Monday, January 29, 2007

Calling the Kettle Black

"We will not allow hegemony of a hostile regime to have power over this area."

That warning came from US ambassador to Iraq, Zalmay Khalizad this weekend. His remarks were directed at Tehran and prompted by Iran's rapidly growing, and probably inevitable, influence in Iraq.

The US is trying to chaperone Iraq, keeping its courtship by Iran under strict control lest it lead to hanky-panky. Howevere Shiite-controlled Iraq is showing signs that it rather likes Shiite-Iran's attentions.

George Bush has issued an order to US troops authorizing them to kill or capture Iranian agents in Iraq who may be doing things hostile to the American forces. Does this mean it's open season on Iranians who have the bad luck to get swept up by GI's? Hard to say.

One thing is clear. If Washington was hoping to intimidate Iran, it's not working. Tehran has since announced initiatives to train Iraqi military forces and to undertake reconstruction projects that have fared poorly under the occupation. The Baghdad government seems to be welcoming the offers from one of America's designated "Axis of Evil" charter members.

"The increasingly common arrangement for sick or wounded Iraqis to receive treatment in Iran is just one strand in a burgeoning relationship between these two Persian Gulf countries. Thousands of Iranian pilgrims visit the Shiite holy cities in southern Iraq each year. Iran exports electricity and refined oil products to Iraq, and Iraqi vendors sell Iranian-made cars, air coolers, plastics and the black flags, decorated with colorful script, that Shiites are flying this week to celebrate the religious holiday of Ashura.

"Each day, Iran provides 1,000 tons of cooking gas, about 20 percent of the Iraqi demand, and 2 million liters of kerosene. Iran exports electricity through Iraq's Diyala province and plans to quadruple the amount with new projects, Iraqi officials say.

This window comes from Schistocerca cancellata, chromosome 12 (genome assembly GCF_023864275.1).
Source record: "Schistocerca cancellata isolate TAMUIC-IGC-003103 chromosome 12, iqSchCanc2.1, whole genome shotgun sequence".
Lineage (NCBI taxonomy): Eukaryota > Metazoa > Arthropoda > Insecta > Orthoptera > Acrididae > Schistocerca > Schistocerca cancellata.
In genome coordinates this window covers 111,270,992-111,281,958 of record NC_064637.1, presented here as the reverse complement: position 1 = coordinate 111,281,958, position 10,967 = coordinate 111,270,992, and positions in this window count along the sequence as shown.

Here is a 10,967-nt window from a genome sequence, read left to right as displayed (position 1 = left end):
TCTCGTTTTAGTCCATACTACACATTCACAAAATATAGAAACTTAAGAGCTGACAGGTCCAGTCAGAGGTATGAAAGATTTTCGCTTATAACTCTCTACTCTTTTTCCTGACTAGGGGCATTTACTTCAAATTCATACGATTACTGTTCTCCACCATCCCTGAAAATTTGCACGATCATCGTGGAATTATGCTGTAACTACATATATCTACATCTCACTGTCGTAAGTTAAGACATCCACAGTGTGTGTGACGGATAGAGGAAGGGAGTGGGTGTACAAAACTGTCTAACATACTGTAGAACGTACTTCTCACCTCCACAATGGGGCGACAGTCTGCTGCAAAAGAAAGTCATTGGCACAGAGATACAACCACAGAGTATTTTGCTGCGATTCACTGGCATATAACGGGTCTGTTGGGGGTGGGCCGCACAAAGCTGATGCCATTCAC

"Iran has also extended a $1 billion line of credit to Iraq to help fund reconstruction and rebuilding. When Iraqi President Jalal Talabani and his delegation of ministers visited Iran in November, he asked for more help and said Iraq 'would like to expand our relations in every field with the Islamic Republic of Iran.'

"'The economic power between the two countries, it's enormous,' said Hassan Kazemi Qomi, Iran's ambassador to Iraq. 'We can help them in technical issues and engineering. We have a lot of experience in building roads and airports.'

"Iran has driven a wedge between Iraq and the United States. Last month, when U.S. troops seized two Iranian officials inside the Baghdad compound of Abdul Aziz al-Hakim, the leader of SCIRI, the Iraqi government intervened and the United States freed them. After U.S. troops seized five more Iranian officials from the liaison office in Irbil, the Iraqi government again appealed for their release -- so far unsuccessfully -- saying the men worked in an approved office providing consular services.

"Some analysts say the violence and instability in Iraq attract more Iranian involvement, not less, as Iran positions itself to be on the winning side of a sectarian war.

"'The whole Gulf system is turned upside down, and everybody is trying to figure out how they situate themselves in it,' said Ray Takeyh, an Iran expert at the Council on Foreign Relations, referring to traditional relationships in the Persian Gulf region. Iranian support is 'part of the program of strengthening the Shia community to resist and expand its influence, and become a successful combatant in a civil war.'"

No comments: